Teaching is not a lost art, but the regard for it is a lost tradition–Jacques Barzun
William Arthur Ward wrote that the mediocre teacher tells, the good teacher explains, the superior teacher demonstrates, the great teacher inspires. Carl Vipperman, my very first history professor at the University of Georgia, died on June 28, 2014, at the age of 86. I was honored and humbled to be the only one of the thousands of students he had in a 30-year teaching career to speak at his memorial service in Athens on July 2. I was privileged that day also to spend time with many of Carl’s friends and family, including his beloved wife Reggie, son Carl Jr.—known as Vip—and Vip’s wife Vickie (all pictured below, left, at Vip’s 1982 wedding). I visited his beautiful Tudor-style historic home on W. Cloverhurst Avenue (at right), perused the book-lined shelves in his study, sat in his reading chair in the writing nook that he built in the backyard (reminiscent of writer Christopher Morley’s famous similar retreat, the Knothole), and walked the well-manicured grounds of Reggie’s beautiful gardens. Vip and I spent time in his father’s writing retreat that evening reminiscing over a glass of wine about his father and his own successful career as songwriter and musician. It was an emotional day of tribute to the good and gentle man who inspired me to choose the path of historian. Carl Jackson Vipperman was a great teacher, in the finest tradition of that honorable but too often undervalued profession. You will see why I was asked to speak in the remarks that follow, which I delivered at his memorial service:
“I begin with a quote from Charles Dickens, which is
fitting not only because of what it says, but also because Carl Vipperman could quote literature like few other people: ‘That was a memorable day to me, for it made great changes in me. But it is the same with any life. Imagine one selected day struck out of it, and think how different its course would have been. Pause you who read this, and think for a moment of the long chain of iron or gold, of thorns or flowers, that would never have bound you, but for the formation of the first link on one memorable day.’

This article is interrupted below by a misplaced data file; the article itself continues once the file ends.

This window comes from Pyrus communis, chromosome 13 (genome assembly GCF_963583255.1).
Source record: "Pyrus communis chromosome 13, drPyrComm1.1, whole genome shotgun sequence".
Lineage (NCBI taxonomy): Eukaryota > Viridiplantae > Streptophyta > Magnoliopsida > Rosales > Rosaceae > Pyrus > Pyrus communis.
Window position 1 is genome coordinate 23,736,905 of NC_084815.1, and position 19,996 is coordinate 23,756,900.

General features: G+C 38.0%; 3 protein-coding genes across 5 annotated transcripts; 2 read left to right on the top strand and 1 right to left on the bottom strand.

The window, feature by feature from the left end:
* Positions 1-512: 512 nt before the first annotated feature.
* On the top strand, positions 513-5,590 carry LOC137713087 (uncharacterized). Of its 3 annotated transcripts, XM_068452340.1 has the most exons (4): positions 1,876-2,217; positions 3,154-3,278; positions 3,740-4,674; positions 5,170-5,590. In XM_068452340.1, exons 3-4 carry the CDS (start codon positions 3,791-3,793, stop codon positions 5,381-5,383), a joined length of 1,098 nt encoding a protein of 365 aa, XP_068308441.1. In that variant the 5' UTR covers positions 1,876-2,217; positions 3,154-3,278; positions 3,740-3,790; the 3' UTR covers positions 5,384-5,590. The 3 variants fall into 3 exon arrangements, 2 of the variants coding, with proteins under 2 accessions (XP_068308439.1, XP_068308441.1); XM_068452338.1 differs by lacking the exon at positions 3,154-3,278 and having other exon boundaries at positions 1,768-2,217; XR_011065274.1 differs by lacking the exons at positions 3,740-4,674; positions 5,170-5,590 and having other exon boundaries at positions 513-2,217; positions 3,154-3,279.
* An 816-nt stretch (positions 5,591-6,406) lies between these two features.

One of those days for me was Friday, September 17, 1982, my first day of college and the day I first met Carl Vipperman. I was taking History 251, the first half of American history, in the PJ auditorium and was one of 300 people waiting for class to begin. In walked Carl Vipperman. He was silver haired (though only a little older than I am right now), wearing a white button-down oxford shirt, blue jeans, and comfortable brown shoes. Unassuming. He didn’t look like a professor so much as the guy you meet hanging out down at the hardware store. There wasn’t much to go on, but I remember thinking that I might actually be able to do this college thing, and that I liked Carl Vipperman. I didn’t know it at the time, but that day was for me one like Dickens described, a memorable day that made great changes in me and bound me with chains of gold and flowers.
For the next 10 weeks, Monday through Friday, Carl walked up on stage and talked about American history. He started with the Norse invasion and it seemingly took him weeks and weeks to get to anything resembling American history, but I loved it. He not only was a master lecturer, but his knowledge and depth of learning were constantly on display. He casually dropped in names of historical sites we should see, books we should read; he somehow managed to work in lyrics from songs and he recited poetry as well. I wrote it all down in my notes and it often sent me scrambling in those pre-Google days to the library to track down the source of the poetry, the rest of the song, or the book he had mentioned. And he did it all without a single note. Here was a man who loved what he did, was good at it, and who put his passion and enthusiasm on display five days a week without fail for all of us to see. I had never seen anything like it, certainly not among my high school teachers, bless them. Quite simply, he set a model for how a professor should conduct his class that left me disappointed many times over in most of my other non-history classes that I took during the next 4 years. (It certainly wouldn’t have happened the next quarter with the professor who taught HIS 252, the second half of American history. He was deadly boring and shall remain nameless.) Carl Vipperman lit a fire in me that never burned out.